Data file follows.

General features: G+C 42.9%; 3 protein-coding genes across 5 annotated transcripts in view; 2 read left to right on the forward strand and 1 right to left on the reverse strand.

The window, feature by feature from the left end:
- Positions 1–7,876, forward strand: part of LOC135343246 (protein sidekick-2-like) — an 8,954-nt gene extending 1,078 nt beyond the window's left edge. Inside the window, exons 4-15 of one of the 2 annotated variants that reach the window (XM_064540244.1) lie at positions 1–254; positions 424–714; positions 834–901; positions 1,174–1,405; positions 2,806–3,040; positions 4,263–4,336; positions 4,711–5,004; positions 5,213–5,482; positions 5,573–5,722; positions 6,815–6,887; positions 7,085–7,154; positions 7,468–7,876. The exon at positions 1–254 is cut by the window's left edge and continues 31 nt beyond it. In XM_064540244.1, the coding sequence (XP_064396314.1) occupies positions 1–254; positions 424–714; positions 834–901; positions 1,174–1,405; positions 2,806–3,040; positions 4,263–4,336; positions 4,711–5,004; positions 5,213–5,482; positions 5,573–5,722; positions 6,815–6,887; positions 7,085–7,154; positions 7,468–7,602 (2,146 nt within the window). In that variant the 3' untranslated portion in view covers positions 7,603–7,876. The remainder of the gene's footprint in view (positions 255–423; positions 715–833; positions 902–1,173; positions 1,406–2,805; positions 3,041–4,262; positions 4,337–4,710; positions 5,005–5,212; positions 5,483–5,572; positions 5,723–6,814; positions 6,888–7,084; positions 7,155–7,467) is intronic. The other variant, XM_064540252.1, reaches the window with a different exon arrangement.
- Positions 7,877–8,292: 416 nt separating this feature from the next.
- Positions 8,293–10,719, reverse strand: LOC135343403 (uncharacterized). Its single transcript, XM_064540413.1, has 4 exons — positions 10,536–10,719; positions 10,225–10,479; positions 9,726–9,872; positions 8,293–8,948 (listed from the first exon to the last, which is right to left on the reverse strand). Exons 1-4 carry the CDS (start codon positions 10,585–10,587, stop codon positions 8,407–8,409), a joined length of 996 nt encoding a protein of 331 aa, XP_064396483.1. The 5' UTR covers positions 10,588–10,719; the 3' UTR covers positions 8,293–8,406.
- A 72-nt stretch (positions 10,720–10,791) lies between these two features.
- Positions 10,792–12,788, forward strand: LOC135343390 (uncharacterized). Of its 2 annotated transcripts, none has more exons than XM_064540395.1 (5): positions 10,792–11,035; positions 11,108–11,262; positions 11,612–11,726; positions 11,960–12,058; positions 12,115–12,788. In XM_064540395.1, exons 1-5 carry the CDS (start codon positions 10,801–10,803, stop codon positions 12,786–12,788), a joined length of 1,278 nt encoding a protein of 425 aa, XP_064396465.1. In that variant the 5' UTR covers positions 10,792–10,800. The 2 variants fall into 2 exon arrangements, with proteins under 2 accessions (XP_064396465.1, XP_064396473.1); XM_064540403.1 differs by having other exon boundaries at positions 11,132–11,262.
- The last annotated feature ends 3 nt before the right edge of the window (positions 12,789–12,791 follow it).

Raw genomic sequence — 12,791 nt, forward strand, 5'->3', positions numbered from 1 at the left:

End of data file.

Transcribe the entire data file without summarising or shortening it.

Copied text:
General features: G+C 42.9%; 3 protein-coding genes across 5 annotated transcripts in view; 2 read left to right on the forward strand and 1 right to left on the reverse strand.

The window, feature by feature from the left end:
- Positions 1–7,876, forward strand: part of LOC135343246 (protein sidekick-2-like) — an 8,954-nt gene extending 1,078 nt beyond the window's left edge. Inside the window, exons 4-15 of one of the 2 annotated variants that reach the window (XM_064540244.1) lie at positions 1–254; positions 424–714; positions 834–901; positions 1,174–1,405; positions 2,806–3,040; positions 4,263–4,336; positions 4,711–5,004; positions 5,213–5,482; positions 5,573–5,722; positions 6,815–6,887; positions 7,085–7,154; positions 7,468–7,876. The exon at positions 1–254 is cut by the window's left edge and continues 31 nt beyond it. In XM_064540244.1, the coding sequence (XP_064396314.1) occupies positions 1–254; positions 424–714; positions 834–901; positions 1,174–1,405; positions 2,806–3,040; positions 4,263–4,336; positions 4,711–5,004; positions 5,213–5,482; positions 5,573–5,722; positions 6,815–6,887; positions 7,085–7,154; positions 7,468–7,602 (2,146 nt within the window). In that variant the 3' untranslated portion in view covers positions 7,603–7,876. The remainder of the gene's footprint in view (positions 255–423; positions 715–833; positions 902–1,173; positions 1,406–2,805; positions 3,041–4,262; positions 4,337–4,710; positions 5,005–5,212; positions 5,483–5,572; positions 5,723–6,814; positions 6,888–7,084; positions 7,155–7,467) is intronic. The other variant, XM_064540252.1, reaches the window with a different exon arrangement.
- Positions 7,877–8,292: 416 nt separating this feature from the next.
- Positions 8,293–10,719, reverse strand: LOC135343403 (uncharacterized). Its single transcript, XM_064540413.1, has 4 exons — positions 10,536–10,719; positions 10,225–10,479; positions 9,726–9,872; positions 8,293–8,948 (listed from the first exon to the last, which is right to left on the reverse strand). Exons 1-4 carry the CDS (start codon positions 10,585–10,587, stop codon positions 8,407–8,409), a joined length of 996 nt encoding a protein of 331 aa, XP_064396483.1. The 5' UTR covers positions 10,588–10,719; the 3' UTR covers positions 8,293–8,406.
- A 72-nt stretch (positions 10,720–10,791) lies between these two features.
- Positions 10,792–12,788, forward strand: LOC135343390 (uncharacterized). Of its 2 annotated transcripts, none has more exons than XM_064540395.1 (5): positions 10,792–11,035; positions 11,108–11,262; positions 11,612–11,726; positions 11,960–12,058; positions 12,115–12,788. In XM_064540395.1, exons 1-5 carry the CDS (start codon positions 10,801–10,803, stop codon positions 12,786–12,788), a joined length of 1,278 nt encoding a protein of 425 aa, XP_064396465.1. In that variant the 5' UTR covers positions 10,792–10,800. The 2 variants fall into 2 exon arrangements, with proteins under 2 accessions (XP_064396465.1, XP_064396473.1); XM_064540403.1 differs by having other exon boundaries at positions 11,132–11,262.
- The last annotated feature ends 3 nt before the right edge of the window (positions 12,789–12,791 follow it).

Raw genomic sequence — 12,791 nt, forward strand, 5'->3', positions numbered from 1 at the left: